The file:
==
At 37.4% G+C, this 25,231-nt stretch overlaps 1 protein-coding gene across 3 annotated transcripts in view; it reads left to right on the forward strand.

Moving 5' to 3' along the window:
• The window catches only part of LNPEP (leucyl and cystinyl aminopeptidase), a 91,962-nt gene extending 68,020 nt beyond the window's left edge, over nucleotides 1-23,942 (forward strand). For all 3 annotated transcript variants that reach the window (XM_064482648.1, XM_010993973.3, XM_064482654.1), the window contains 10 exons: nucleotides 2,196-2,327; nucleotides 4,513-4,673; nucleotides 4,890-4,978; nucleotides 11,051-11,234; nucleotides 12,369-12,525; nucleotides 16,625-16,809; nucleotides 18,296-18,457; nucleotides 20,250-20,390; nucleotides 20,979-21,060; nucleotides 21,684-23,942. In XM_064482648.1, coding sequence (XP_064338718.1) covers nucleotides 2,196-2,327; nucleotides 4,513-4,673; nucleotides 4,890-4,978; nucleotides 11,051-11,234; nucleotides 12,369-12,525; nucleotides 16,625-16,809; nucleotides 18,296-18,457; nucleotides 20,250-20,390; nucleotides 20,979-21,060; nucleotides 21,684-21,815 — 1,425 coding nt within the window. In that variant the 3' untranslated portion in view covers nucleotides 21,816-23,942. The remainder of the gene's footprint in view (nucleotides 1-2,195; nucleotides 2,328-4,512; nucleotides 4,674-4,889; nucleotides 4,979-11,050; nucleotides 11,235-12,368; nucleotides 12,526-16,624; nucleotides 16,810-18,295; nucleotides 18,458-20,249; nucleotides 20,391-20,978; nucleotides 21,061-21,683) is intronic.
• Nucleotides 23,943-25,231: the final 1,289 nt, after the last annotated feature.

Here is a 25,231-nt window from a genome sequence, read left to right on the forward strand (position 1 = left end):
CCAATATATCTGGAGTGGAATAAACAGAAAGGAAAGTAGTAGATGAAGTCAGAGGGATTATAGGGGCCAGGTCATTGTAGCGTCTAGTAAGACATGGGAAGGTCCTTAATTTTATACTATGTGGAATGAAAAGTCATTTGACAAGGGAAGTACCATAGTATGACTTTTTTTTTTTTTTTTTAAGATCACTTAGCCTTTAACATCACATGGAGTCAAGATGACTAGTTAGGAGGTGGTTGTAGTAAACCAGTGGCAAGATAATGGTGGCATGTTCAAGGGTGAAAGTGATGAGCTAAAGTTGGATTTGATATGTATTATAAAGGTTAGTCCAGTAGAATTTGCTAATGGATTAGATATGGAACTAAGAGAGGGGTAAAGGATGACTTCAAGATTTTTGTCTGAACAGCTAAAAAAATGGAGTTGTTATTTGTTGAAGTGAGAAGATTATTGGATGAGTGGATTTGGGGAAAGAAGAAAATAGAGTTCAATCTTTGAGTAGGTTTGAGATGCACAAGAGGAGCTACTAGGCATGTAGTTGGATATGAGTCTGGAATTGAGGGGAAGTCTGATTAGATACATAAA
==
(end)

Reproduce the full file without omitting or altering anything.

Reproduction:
At 37.4% G+C, this 25,231-nt stretch overlaps 1 protein-coding gene across 3 annotated transcripts in view; it reads left to right on the forward strand.

Moving 5' to 3' along the window:
• The window catches only part of LNPEP (leucyl and cystinyl aminopeptidase), a 91,962-nt gene extending 68,020 nt beyond the window's left edge, over nucleotides 1-23,942 (forward strand). For all 3 annotated transcript variants that reach the window (XM_064482648.1, XM_010993973.3, XM_064482654.1), the window contains 10 exons: nucleotides 2,196-2,327; nucleotides 4,513-4,673; nucleotides 4,890-4,978; nucleotides 11,051-11,234; nucleotides 12,369-12,525; nucleotides 16,625-16,809; nucleotides 18,296-18,457; nucleotides 20,250-20,390; nucleotides 20,979-21,060; nucleotides 21,684-23,942. In XM_064482648.1, coding sequence (XP_064338718.1) covers nucleotides 2,196-2,327; nucleotides 4,513-4,673; nucleotides 4,890-4,978; nucleotides 11,051-11,234; nucleotides 12,369-12,525; nucleotides 16,625-16,809; nucleotides 18,296-18,457; nucleotides 20,250-20,390; nucleotides 20,979-21,060; nucleotides 21,684-21,815 — 1,425 coding nt within the window. In that variant the 3' untranslated portion in view covers nucleotides 21,816-23,942. The remainder of the gene's footprint in view (nucleotides 1-2,195; nucleotides 2,328-4,512; nucleotides 4,674-4,889; nucleotides 4,979-11,050; nucleotides 11,235-12,368; nucleotides 12,526-16,624; nucleotides 16,810-18,295; nucleotides 18,458-20,249; nucleotides 20,391-20,978; nucleotides 21,061-21,683) is intronic.
• Nucleotides 23,943-25,231: the final 1,289 nt, after the last annotated feature.

Here is a 25,231-nt window from a genome sequence, read left to right on the forward strand (position 1 = left end):
CCAATATATCTGGAGTGGAATAAACAGAAAGGAAAGTAGTAGATGAAGTCAGAGGGATTATAGGGGCCAGGTCATTGTAGCGTCTAGTAAGACATGGGAAGGTCCTTAATTTTATACTATGTGGAATGAAAAGTCATTTGACAAGGGAAGTACCATAGTATGACTTTTTTTTTTTTTTTTTAAGATCACTTAGCCTTTAACATCACATGGAGTCAAGATGACTAGTTAGGAGGTGGTTGTAGTAAACCAGTGGCAAGATAATGGTGGCATGTTCAAGGGTGAAAGTGATGAGCTAAAGTTGGATTTGATATGTATTATAAAGGTTAGTCCAGTAGAATTTGCTAATGGATTAGATATGGAACTAAGAGAGGGGTAAAGGATGACTTCAAGATTTTTGTCTGAACAGCTAAAAAAATGGAGTTGTTATTTGTTGAAGTGAGAAGATTATTGGATGAGTGGATTTGGGGAAAGAAGAAAATAGAGTTCAATCTTTGAGTAGGTTTGAGATGCACAAGAGGAGCTACTAGGCATGTAGTTGGATATGAGTCTGGAATTGAGGGGAAGTCTGATTAGATACATAAA